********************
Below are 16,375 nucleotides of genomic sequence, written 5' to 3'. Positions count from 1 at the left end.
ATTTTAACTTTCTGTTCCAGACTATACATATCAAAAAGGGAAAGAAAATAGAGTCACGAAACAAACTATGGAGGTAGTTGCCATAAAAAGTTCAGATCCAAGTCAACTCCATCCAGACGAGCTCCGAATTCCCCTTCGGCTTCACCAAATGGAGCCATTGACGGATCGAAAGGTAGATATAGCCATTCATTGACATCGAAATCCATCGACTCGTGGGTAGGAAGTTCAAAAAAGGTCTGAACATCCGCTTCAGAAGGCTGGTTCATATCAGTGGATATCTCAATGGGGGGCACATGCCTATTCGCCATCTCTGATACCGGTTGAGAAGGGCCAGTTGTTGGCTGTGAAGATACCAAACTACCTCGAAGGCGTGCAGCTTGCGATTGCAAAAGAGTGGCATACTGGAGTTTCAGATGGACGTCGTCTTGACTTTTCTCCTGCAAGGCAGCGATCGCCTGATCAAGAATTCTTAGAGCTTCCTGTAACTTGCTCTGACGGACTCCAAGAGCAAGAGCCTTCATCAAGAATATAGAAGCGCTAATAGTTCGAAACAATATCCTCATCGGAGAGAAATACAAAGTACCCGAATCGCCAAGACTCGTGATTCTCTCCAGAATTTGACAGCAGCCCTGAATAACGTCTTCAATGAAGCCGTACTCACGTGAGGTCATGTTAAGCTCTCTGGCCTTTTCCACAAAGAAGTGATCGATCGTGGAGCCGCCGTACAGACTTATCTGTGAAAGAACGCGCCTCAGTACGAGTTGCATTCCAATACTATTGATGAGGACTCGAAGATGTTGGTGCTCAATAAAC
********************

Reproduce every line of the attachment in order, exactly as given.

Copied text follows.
Below are 16,375 nucleotides of genomic sequence, written 5' to 3'. Positions count from 1 at the left end.
ATTTTAACTTTCTGTTCCAGACTATACATATCAAAAAGGGAAAGAAAATAGAGTCACGAAACAAACTATGGAGGTAGTTGCCATAAAAAGTTCAGATCCAAGTCAACTCCATCCAGACGAGCTCCGAATTCCCCTTCGGCTTCACCAAATGGAGCCATTGACGGATCGAAAGGTAGATATAGCCATTCATTGACATCGAAATCCATCGACTCGTGGGTAGGAAGTTCAAAAAAGGTCTGAACATCCGCTTCAGAAGGCTGGTTCATATCAGTGGATATCTCAATGGGGGGCACATGCCTATTCGCCATCTCTGATACCGGTTGAGAAGGGCCAGTTGTTGGCTGTGAAGATACCAAACTACCTCGAAGGCGTGCAGCTTGCGATTGCAAAAGAGTGGCATACTGGAGTTTCAGATGGACGTCGTCTTGACTTTTCTCCTGCAAGGCAGCGATCGCCTGATCAAGAATTCTTAGAGCTTCCTGTAACTTGCTCTGACGGACTCCAAGAGCAAGAGCCTTCATCAAGAATATAGAAGCGCTAATAGTTCGAAACAATATCCTCATCGGAGAGAAATACAAAGTACCCGAATCGCCAAGACTCGTGATTCTCTCCAGAATTTGACAGCAGCCCTGAATAACGTCTTCAATGAAGCCGTACTCACGTGAGGTCATGTTAAGCTCTCTGGCCTTTTCCACAAAGAAGTGATCGATCGTGGAGCCGCCGTACAGACTTATCTGTGAAAGAACGCGCCTCAGTACGAGTTGCATTCCAATACTATTGATGAGGACTCGAAGATGTTGGTGCTCAATAAAC